There are several things I would have liked to do during my session, but for some reason, when you are there, I feel like I should do nothing except what you are telling me. It's not a concious thing I am thinking, I just realize that I do. In any case, I would like to share with you how I would have handled Thursday's situation if I had not been in a lesson:
I would have liked to abandon the circle and sit for a minute to clear my mind. When I got back up, I would have set up either a weave or figure eight pattern and driven Blu through it from zone 5. I may have used treats appropriately during that. When he began to move his body properly and focus on me, I may have returned to the circling game. I don't know how the circling game would have proceeded but I would have had a better connection going, maybe.

I don't know what's wrong with me, and this has nothing to do with accepting where I am, though it does have a lot to do with understanding what I am feeling and finding a way to express appropriately to those around me, including Blu. Or something like that.

I have had lots of what some might call "bad" sessions, and I don't know if any of them have not felt like this. So maybe it is more of an inappropriate perception for the situation. I find myself with these bad emotions and it makes me a bad problem solver. Instead of finding the proper way to relieve whatever pressure is causing the emotion, I exacerbate it by holding it in and keeping it at bay as best I can.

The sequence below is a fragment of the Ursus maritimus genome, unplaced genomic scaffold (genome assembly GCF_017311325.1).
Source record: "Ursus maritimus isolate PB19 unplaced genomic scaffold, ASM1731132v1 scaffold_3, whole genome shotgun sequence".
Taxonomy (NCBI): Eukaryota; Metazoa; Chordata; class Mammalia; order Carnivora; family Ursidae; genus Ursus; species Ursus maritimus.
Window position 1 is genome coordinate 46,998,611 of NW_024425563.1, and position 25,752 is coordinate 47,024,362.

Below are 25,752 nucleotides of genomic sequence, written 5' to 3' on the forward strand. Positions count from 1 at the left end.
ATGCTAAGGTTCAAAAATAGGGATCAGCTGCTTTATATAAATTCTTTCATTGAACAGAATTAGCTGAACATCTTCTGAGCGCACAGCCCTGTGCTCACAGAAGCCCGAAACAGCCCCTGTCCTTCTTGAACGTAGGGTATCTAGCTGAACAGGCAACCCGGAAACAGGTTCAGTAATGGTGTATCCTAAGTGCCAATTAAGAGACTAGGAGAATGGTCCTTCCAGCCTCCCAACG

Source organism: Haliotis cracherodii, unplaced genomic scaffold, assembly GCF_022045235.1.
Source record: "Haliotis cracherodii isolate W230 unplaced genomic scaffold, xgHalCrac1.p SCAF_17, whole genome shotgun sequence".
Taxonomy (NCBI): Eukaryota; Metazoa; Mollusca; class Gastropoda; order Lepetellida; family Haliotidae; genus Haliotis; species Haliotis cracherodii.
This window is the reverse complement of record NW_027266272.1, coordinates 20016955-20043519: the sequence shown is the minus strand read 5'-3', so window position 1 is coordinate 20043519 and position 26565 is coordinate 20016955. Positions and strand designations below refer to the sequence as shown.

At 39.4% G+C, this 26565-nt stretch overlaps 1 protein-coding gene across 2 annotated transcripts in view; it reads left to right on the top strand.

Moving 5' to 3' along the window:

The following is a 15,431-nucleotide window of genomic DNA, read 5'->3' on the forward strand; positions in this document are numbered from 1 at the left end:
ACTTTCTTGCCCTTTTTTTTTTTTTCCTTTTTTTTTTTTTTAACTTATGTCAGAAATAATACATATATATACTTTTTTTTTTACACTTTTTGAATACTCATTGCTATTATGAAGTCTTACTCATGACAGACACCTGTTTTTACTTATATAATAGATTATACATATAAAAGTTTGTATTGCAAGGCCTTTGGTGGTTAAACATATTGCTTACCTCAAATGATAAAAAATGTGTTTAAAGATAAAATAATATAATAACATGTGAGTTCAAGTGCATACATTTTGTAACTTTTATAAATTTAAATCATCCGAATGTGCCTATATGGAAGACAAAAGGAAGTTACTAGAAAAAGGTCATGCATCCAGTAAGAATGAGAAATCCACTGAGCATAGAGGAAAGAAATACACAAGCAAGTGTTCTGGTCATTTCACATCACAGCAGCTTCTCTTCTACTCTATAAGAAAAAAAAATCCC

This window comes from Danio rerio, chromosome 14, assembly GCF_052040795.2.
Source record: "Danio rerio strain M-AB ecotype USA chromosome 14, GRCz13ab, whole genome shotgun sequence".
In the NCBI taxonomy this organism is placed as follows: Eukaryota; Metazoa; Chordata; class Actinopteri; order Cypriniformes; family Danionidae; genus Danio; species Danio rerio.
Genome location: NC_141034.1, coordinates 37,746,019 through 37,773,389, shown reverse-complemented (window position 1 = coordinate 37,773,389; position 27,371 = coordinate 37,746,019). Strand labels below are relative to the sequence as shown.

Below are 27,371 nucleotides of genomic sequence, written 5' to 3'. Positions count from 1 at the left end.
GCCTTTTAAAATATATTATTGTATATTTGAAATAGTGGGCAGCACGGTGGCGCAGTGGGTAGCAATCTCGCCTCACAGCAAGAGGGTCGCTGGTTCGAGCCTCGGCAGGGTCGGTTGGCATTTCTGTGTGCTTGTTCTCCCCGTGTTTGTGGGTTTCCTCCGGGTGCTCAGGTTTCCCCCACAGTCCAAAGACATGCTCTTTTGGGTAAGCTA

What should I do when I get nervous or worried? Embarrassed? How do you breathe it out of yourself in into the world without it poisoning someone?

I don't know. We are playing with it. Let me know what you think.


So, today, we did:
  • Partial Hindquarter Yields
  • Bulls Eye with Approach and Retreat
  • Approach and Retreat to and away from the Canter
  • Transitions (get on the HQ, motivate)
  • Send the FQ with Slack
Today, I tried to hold back a wall of water with a smile and my breathing. Part of growing.

Natural Horsewoman Out.

Tuesday, January 18, 2011

Martin Luther King Jr. Day Inside

Today is a day off school, thanks to Martin Luther King Jr. But Maggie and I spent the day inside doing homework. I decided it was going to kill us if we didn't get out to see some equine action. So, Maggie and I rode our horses around our property as a much-needed break from homework :p. Blu was totally full of it, as was Ginger, but we had fun. I did have Blu canter a circle and stay on the original track. Then we had a spook-tastic moment when Blu did a squeeze between the trailer and pine tree and over the tarp. It scared the heck outta Ginger and that scared Blu. He immediately came back down to being relaxed, but Ginger was keyed up for the rest of the time. Luckily, Maggie and I had already dismounted before coming back to the front of the yard ;). Back to homework!

Natural Horsewoman Out.

Monday, January 17, 2011

Purposeful Toboggan Pulling

Blu was super! We picked up a load of straw at 8 a.m. this morning and Mom suggested we hook Blu up and have him give us a "hoof." I went out and he told me he was ready to be haltered, even though he was eating. I saddled him up at liberty and he pinned his ears the second time I tightened the cinch, but that was it. I backed off and did approach and retreat, but he no longer pinned his ears.

I had the toboggan outside, all ready for him. I took him out wide to set him facing away from the barn. Even with the tarp right next to him in a new form and uncovered from the snow, Blu was a pro. He never showed concern for the straw being plopped on, either. He also did not mind the noise of the toboggan clunking into the barn. He did not worry about all the squeezing he had to do inside the barn, and he willingly backed out.